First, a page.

The world didn't end on May 21, 2011 as predicted by Christian radio broadcaster Harold Camping. But you probably know that already because you’re reading this blog post.
Among a thriving section of evangelicals, the end is still nigh. To them, recent events — natural disasters, radical Islam, famine, economic meltdown — all signal the approaching apocalypse.
An interesting editorial in yesterday's New York Times takes a look at fears of the Christian right and how it's driving politics.
The world in 2011 resembles the world of the 1930s in many respects. International turmoil and a prolonged economic downturn have fueled distrust of government, as has the rise of a new libertarianism represented in the explosive growth of the Tea Party.
Op-ed author Matthew Avery Sutton says these voters will go for the Republican candidate based on their belief that Obama is quite literally the Antichrist:
For some evangelicals, President Obama is troubling. The specious theories about his place of birth, his internationalist tendencies, his measured support for Israel and his Nobel Peace Prize fit their long-held expectations about the Antichrist. So does his commitment to expanding the reach of government in areas like health care.In 2008, the campaign of Senator John McCain, the Republican nominee, presciently tapped into evangelicals’ apocalyptic fears by producing an ad, “The One,” that sarcastically heralded Mr. Obama as a messiah. Mr. McCain was onto something. Not since Roosevelt have we had a president of charisma and global popularity, who so perfectly fits the evangelicals’ Antichrist mold.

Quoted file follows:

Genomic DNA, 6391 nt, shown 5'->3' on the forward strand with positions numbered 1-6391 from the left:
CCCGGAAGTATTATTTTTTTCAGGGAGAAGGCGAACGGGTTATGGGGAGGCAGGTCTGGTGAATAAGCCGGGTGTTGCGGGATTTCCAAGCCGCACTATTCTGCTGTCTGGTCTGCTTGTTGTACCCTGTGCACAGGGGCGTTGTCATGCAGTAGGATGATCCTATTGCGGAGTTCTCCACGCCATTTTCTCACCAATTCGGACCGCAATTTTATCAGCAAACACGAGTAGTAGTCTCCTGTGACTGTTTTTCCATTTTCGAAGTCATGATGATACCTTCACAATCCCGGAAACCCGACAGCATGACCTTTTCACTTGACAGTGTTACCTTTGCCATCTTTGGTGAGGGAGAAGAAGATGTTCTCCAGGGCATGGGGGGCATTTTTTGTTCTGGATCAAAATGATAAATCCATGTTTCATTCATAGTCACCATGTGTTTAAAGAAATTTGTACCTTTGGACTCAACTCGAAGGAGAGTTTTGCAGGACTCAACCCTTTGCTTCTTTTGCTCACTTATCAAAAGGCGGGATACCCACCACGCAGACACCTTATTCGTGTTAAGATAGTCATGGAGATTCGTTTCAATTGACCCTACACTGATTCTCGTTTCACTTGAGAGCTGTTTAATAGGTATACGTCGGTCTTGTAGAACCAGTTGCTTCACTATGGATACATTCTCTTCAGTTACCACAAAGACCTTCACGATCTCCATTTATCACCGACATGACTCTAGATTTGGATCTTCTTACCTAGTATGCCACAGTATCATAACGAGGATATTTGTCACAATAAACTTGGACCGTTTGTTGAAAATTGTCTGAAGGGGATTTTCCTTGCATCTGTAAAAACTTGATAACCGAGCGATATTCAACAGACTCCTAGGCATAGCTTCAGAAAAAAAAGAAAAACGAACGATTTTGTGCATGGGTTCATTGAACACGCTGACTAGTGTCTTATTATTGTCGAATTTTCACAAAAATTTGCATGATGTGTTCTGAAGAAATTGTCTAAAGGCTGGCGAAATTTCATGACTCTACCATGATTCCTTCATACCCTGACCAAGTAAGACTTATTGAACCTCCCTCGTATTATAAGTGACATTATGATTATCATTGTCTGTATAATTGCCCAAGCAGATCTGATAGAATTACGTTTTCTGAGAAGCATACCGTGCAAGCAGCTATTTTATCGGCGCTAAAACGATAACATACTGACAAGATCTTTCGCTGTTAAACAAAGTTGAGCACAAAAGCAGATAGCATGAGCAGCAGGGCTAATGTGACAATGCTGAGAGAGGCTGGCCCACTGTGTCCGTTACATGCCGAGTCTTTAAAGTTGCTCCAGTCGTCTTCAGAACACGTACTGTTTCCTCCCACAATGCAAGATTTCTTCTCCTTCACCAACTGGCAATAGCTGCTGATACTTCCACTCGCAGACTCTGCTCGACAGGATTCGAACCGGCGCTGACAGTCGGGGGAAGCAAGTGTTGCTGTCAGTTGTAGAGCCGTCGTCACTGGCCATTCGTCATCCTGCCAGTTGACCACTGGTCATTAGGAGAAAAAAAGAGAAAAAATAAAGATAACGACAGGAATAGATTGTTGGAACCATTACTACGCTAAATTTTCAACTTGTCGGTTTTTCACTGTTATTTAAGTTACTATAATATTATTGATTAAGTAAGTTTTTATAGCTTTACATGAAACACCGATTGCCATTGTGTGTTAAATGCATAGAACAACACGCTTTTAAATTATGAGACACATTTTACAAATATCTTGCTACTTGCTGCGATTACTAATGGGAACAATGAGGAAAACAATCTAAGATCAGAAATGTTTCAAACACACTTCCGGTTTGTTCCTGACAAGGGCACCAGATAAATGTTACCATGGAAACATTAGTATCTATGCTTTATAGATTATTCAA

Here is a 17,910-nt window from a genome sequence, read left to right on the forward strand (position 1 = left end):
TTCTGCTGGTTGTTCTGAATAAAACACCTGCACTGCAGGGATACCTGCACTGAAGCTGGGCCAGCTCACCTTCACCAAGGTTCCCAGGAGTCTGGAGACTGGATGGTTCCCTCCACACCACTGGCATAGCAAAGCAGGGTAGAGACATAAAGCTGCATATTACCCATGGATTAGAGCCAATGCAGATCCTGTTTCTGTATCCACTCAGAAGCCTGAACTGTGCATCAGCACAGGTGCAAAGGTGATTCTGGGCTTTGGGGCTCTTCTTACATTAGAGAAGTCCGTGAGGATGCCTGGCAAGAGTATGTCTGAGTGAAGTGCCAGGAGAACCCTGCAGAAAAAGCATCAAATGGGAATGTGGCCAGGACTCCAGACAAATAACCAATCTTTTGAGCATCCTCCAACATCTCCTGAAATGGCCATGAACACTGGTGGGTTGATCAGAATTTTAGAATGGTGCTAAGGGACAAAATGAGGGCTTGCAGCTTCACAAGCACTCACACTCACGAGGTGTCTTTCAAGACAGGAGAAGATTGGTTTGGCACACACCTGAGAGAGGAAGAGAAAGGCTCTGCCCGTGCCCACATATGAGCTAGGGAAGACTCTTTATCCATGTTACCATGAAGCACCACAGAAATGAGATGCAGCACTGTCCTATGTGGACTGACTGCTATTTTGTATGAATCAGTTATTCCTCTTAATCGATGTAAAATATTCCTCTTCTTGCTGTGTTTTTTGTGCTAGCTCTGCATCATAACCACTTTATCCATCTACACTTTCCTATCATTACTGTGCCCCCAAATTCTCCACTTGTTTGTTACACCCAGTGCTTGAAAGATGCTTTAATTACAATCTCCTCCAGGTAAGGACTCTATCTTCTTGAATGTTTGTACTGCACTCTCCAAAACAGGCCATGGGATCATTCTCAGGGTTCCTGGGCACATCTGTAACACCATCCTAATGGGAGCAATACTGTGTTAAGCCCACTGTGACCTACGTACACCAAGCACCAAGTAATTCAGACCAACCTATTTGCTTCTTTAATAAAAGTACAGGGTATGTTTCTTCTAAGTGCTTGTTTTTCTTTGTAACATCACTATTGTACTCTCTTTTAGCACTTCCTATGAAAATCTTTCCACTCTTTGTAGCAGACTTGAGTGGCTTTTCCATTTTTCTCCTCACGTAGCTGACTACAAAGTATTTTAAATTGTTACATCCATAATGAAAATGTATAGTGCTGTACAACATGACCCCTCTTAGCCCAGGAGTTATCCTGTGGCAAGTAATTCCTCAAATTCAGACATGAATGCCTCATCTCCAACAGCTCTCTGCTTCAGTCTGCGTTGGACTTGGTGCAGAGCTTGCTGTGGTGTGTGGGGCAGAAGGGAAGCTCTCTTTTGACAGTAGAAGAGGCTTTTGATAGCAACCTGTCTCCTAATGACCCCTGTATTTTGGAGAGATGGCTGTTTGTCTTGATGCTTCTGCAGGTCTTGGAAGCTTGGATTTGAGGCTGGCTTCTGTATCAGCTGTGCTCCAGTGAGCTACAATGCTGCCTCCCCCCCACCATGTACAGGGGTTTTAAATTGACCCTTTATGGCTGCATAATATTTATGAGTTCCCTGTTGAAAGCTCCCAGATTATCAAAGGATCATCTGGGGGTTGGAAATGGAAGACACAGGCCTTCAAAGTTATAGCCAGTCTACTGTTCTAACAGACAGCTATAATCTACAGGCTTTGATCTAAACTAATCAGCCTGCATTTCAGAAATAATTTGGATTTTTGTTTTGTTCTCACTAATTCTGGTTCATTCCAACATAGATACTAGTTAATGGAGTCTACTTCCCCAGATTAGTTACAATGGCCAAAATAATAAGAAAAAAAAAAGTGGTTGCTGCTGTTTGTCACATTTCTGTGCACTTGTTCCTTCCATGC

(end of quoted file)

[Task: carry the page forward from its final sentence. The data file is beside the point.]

Current GOP candidate Michele Bachmann is happy to court this crowd, as proof when she recently declared herself a "Teavangelical."
Sutton, an associate professor of history at Washington State University, will be on the show tonight. Lawrence will discuss how this is playing out with a variety of 2012 candidates.